It was already dark when we set out: a cold December night in the early 1960s, the Montreal streets lovely in the falling snow. Three suburban 12-year-olds on a church youth-group outing, jostling in the back seat of a white Meteor station wagon. My dad drove, with the youth-group leader on the bench-seat beside him, peering at street signs. Stowed in the rear were two hampers, each holding an uncooked turkey, a bag of potatoes and a turnip, a tin of cranberry sauce and a pie. A Simpson’s shopping bag held a few small gifts wrapped in red and green by our mothers. The Town of Mount Royal United Church was delivering Christmas baskets to two families downtown, their names and ours matched by a social welfare agency.
As our car made its way through the snow, bungalows and backyards gave way to bright streets of shops and businesses, and then to a neighbourhood of narrow walk-ups with outdoor staircases and garbage pails on the sidewalk. At the first address, we parked beside a snowbank and clambered out into the chilly air. The falling snow muted the night traffic, but a cat yowled from an alleyway behind the apartments, and we heard someone shout and slam a window down. The five of us climbed to the third floor, kicking snow aside, and watched silently as the door edged open. The man inside was wearing his undershirt. The grown-ups muttered an explanation for our visit and passed the hamper into the dark hallway. The door shut, and our boots clanged back down the metal steps to the car. Not much Christmas cheer there.
At the second house, a few blocks farther south, the stairs spiralled steeply to a well-worn door that had once been painted turquoise. On the balcony at the top of the stairway, a battered baby carriage containing two hockey sticks was filled with snow. Before we had a chance to knock, the door flung open to receive us. We entered a long, poorly lit corridor. Walking behind the others, I peered into dim, overheated rooms crammed with chairs and boxes. A slight whiff of diaper pail mingled with the tang of old cooking oil. Four small children, chattering with each other but too timid to reply to our hellos, emerged from a room with two mattresses on the floor and a calendar on the wall. At the very back of the apartment, the kitchen was brighter, painted yellow. It was friendly chaos as family and visitors jostled for space to stand, smiles all around. My dad placed the hamper on the table and tried a Christmas greeting in his high-school French, to much acclaim. We drank warm ginger ale, offered in unmatched glasses.
It seemed to me astonishing and disturbing that there was no Christmas tree, nowhere to put the presents. They didn’t have a living room. Even to 12-year-old eyes, their clothing and furniture spoke of poverty, the stove and counter stained with old spills, the dish rack sagging. The children, skittering and giggling, were pale and thin, the mother smiling but tired-looking and pale too. Looking around, I felt the slight ache of something undefined.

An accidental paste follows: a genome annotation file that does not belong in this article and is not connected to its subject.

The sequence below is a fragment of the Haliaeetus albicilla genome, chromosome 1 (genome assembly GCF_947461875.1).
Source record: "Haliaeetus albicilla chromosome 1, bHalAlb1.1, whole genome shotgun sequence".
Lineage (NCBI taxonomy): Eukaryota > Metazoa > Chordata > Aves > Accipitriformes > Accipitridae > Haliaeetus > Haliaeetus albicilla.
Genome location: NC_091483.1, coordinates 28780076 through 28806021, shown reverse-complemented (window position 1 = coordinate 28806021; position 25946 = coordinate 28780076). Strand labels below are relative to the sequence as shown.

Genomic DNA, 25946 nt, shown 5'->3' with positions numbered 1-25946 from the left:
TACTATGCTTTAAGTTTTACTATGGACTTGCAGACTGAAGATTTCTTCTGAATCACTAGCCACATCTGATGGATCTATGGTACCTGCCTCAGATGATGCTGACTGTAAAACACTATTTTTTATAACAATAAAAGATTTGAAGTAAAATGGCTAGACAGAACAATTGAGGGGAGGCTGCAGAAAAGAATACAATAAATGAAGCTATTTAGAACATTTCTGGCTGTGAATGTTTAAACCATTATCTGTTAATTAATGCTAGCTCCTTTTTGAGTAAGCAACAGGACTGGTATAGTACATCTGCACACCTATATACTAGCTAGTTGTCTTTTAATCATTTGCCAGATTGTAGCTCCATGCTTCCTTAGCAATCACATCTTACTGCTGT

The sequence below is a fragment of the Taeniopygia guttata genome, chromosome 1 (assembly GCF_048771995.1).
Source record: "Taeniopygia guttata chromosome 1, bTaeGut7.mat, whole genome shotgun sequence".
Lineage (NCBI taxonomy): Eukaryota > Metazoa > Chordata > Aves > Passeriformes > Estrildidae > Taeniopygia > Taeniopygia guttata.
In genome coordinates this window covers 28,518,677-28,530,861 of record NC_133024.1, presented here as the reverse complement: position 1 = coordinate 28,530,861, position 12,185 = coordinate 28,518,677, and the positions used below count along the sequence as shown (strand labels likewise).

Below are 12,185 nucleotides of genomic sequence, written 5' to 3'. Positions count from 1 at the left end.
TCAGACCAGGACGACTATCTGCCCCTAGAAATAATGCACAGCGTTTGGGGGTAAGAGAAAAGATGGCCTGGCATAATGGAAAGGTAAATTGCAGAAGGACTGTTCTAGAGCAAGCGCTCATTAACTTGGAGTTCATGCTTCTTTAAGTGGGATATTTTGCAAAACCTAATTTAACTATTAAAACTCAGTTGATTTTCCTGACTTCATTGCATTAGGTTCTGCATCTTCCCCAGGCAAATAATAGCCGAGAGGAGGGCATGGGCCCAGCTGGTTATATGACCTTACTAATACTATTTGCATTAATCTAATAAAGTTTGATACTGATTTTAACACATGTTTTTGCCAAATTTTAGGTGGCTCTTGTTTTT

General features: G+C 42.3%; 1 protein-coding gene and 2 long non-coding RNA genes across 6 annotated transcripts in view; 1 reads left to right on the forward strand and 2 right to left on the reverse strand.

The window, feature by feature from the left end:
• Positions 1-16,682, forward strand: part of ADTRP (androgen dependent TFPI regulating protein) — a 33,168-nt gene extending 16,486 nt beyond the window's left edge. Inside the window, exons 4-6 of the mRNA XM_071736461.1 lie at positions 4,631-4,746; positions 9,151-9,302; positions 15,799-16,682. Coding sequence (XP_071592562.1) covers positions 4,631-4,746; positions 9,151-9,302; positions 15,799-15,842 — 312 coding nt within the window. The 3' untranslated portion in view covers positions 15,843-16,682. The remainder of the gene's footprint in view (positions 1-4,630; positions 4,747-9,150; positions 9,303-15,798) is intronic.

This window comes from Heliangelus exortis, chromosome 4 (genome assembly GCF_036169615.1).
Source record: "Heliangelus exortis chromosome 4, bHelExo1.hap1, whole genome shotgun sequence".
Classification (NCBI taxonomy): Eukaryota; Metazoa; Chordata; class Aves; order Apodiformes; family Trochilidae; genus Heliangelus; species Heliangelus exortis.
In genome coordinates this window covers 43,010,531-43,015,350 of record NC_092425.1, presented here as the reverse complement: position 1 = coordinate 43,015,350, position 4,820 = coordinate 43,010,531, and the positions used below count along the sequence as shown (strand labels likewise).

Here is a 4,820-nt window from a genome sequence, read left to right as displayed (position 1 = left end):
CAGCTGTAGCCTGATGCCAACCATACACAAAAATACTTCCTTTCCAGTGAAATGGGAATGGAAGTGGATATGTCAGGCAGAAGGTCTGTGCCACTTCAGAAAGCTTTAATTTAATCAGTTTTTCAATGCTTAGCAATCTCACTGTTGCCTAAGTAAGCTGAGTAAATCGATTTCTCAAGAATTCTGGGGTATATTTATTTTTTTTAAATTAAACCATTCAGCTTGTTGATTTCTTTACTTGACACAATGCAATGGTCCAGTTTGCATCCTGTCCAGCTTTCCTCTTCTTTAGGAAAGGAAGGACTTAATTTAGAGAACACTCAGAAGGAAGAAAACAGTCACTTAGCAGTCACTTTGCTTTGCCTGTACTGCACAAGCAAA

I stepped aside for one of the boys and bumped into a large cube covered with a dirty brown cloth. He yanked on the cover to show me what was underneath. It was a cage, and in it was a monkey. A real monkey, with a tiny, wiry body and clownish face. The child opened the top of the cage and brought the monkey out. It perched on his hand before bounding to the top of the fridge, then to another child, and then to the father’s shoulder. The visitors from the suburbs watched in wonder.
The thought of the monkey stayed with me as we clattered back down to the car and drove home through the snowy streets. Staring out the car window, I wondered: What would it be like to be poor? Would it be all right if you had a monkey?
These are questions I still haven’t answered to my satisfaction. Our well-meaning suburban church was trying to do some good in a city in which so many still lived below the poverty line. In those days, people in many of the walk-up flats had to share bathrooms down the hall or outside. Looking back, I think the point of the outing was to help us learn compassion. Or perhaps gratitude for our own good fortune. Yet surely the people at our church would have known that two turkeys in the slums of Montreal was hardly a triumph for social reform. Even then, the Quiet Revolution was challenging the charity model of social assistance. The absolute dominance of the churches in health, education and community services would be gone by the end of the decade; eventually, Quebec’s social policies would lead the rest of the country.
I imagine our congregation wanted to teach us that we were the kind of people who would help others. I hope they wanted to show us something of the world outside the chain-link fence that separated the Town of Mount Royal from the rest of Montreal — and to give us a sense that we were connected to that larger world. Worthy objectives.
But thank goodness for the monkey. Without it, we would have gone home filled with dismay at the misfortunes of others, and pleased with ourselves for our kindness. Perhaps we would have remembered to be more thankful as we ate our own turkey dinners a few days later. But nothing would have shifted in our grasp of the world. Nothing would have made us wonder about what makes life good. Instead, because of the monkey, that youth-group outing on a snowy night took us into uncertainty and strangeness, to a place more like the wondrous stable in Bethlehem — surely a better introduction to the world, and a truer source of compassion.
Rev. Martha ter Kuile is the minister at Bloor Street United in Toronto.
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